Destructive Creations, a little known team with a big background of experience, has released a great new RTS game set in the middle ages. This is a historical real time strategy game with focus on small squad tactics, rather than overwhelming numbers and zerg fests. It has a strong emphasis on tactics that play a huge role in not only singleplayer but also in multiplayer.
The main campaign story puts you in the shoes of 4 different nations: The Anglo-Saxons, The Vikings, The Germans, and The Slavs. Both the Vikings, and Anglo-Saxons have 2 leaders to choose from, Ulf Ironbeard and Rurik for the Vikings, and Edward the Confessor, and Harold II Godwinson for the Anglo-Saxons. The German Holy Roman Empire sadly only has Rudolf I to choose from, same with the Slavs with Mieszko I. Each leader has 5 chapters of their campaign to go through, but are fairly short lived individually.
You start off with a basic tutorial that honestly feels like you’re in the campaign altogether. I had not noticed I was even in a tutorial until it told me I had finished it. I was under the impression that I was playing the story already. It’s a basic tutorial, takes you through how to handle your units, and how to capture outposts and supplies. The one thing I wished it actually taught you was positioning your troops. It showed you how to hide, but it did nothing to tell you that your archers had friendly fire. Yes, I killed many of my own troops with my archers.
Through the campaign, you basically don’t get to build any buildings for the most part. You capture them, then upgrade them with more tents, or the farms and mines. The last mission of the campaign was the only one that I actually felt like I had a lot of control over my own buildings. Going into this I came in with a wealth of knowledge of RTS games. I thought, like the many I’ve played before hand, I could build as I chose and do what needs to be done to complete the mission. I was wrong. You’re very limited, as I stated, until the very end of the campaign where you’re attacking the last large city or in my case monastery. Even at that point, you can only build barracks, tents (for more units) and static pre-placed farms and mines. Later in the game I was able to erect several archer towers, but even still that felt more scripted than my own choices. The limit on troop numbers was actually fun. You couldn’t just recruit a ton of troops and simply overwhelm the map in one fell swoop. Having to manage what troops you bring, ensuring you have archers to cover you, ballista’s to bring walls down, and front line troops was just plain fun with the limitations you’re faced with. The campaigns are rather short. I completed one leader’s campaign in 2 hours. Granted there are plenty more to choose from, don’t expect a long story campaign. Expect most of your gameplay to come from multiplayer.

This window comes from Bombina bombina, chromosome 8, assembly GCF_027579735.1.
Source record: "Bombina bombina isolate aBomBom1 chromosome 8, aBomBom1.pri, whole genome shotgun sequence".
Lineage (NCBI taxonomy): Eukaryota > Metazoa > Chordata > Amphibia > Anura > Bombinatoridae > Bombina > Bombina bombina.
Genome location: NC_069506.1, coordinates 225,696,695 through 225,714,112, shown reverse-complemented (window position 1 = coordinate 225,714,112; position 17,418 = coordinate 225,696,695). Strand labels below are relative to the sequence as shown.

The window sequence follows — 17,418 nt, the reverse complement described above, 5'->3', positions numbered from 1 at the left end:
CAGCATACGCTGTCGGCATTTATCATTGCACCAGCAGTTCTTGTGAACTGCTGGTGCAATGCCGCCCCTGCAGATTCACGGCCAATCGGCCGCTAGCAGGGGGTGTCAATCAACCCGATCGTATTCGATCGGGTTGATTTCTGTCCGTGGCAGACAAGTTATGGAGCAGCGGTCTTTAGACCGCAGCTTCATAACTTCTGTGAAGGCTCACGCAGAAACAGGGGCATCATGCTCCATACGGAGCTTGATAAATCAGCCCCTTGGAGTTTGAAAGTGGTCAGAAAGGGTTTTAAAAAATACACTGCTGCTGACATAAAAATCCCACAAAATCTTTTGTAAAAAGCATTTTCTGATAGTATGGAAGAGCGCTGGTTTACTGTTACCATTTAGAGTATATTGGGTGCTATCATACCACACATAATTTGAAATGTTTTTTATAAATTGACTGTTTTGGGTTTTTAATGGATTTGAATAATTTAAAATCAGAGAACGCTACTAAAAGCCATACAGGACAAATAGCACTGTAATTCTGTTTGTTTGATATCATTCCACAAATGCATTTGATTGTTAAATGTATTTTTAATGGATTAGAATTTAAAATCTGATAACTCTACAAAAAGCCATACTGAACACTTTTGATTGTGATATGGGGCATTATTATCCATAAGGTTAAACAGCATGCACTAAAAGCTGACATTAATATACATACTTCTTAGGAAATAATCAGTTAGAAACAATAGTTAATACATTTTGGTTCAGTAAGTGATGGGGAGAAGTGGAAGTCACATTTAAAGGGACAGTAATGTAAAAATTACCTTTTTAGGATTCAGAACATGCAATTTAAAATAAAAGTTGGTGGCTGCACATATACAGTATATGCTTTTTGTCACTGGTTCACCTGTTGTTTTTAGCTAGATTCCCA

Unfortunately multiplayer has the same scripted feel to it. When I’m playing an RTS, I expect to have total control over my own defenses. Not being able to place buildings where you want to is a big let down. Especially in multiplayer. I’m not saying it’s bad, just not ideal. Each nation has strengths and weaknesses which make the game more or less balanced, and the maps are equally balanced to allow a great game to take place. Just keep in mind that you’re basically just placing down pre-scripted buildings. There is no surprise, no hiding the base, no strategically placing buildings for the best defense. Nothing of the sort will happen, which is a shame.
The strengths of the game lie in combat. Depending on where your units are placed, you get different bonuses. For example if you set an ambush up, and have one unit “lure” the enemy into you, you can flank them and get a bonus due to flanking. You can build traps that will decimate your foes almost instantly, but don’t worry, they’ll do the same to you. So be wary of the battlefield, traps can be anywhere. The friendly fire adds to the experience. You can’t just have a ton of archers and a couple melee troops going into combat. If you place those archers behind, and just attack, you’re going to kill your own troops along with the enemy. You have to place your archers in a way that your melee isn’t within the line of fire. Same goes for Ballista’s. I did an AOE attack a couple times and wiped my own guys out! The only downside to combat that I’ve found so far is the lack of ability to force stop a unit from attacking. Once they are engaged, they’re engaged. You cannot make them stop, move, or do anything else until the unit they are attacking is dead. For instance you start a fight with 1 single unit of melee lancers, then a set of archers come to back them up. If your entire group of units is committed to attacking that single unit, you cannot force them to stop and go attack the archers. This is a huge oversight and should be fixed immediately in my opinion. Not being able to tell your troops to stop and go somewhere else right away doesn’t really work well within an RTS game.
Overall the game is fun. The combat was refreshing, even though it can be annoying. The mechanics of combat and the trap systems are unique and I think bring a lot to the genre. I believe RTS fans, both historical or not, will enjoy the game for it’s laid back approach to the genre.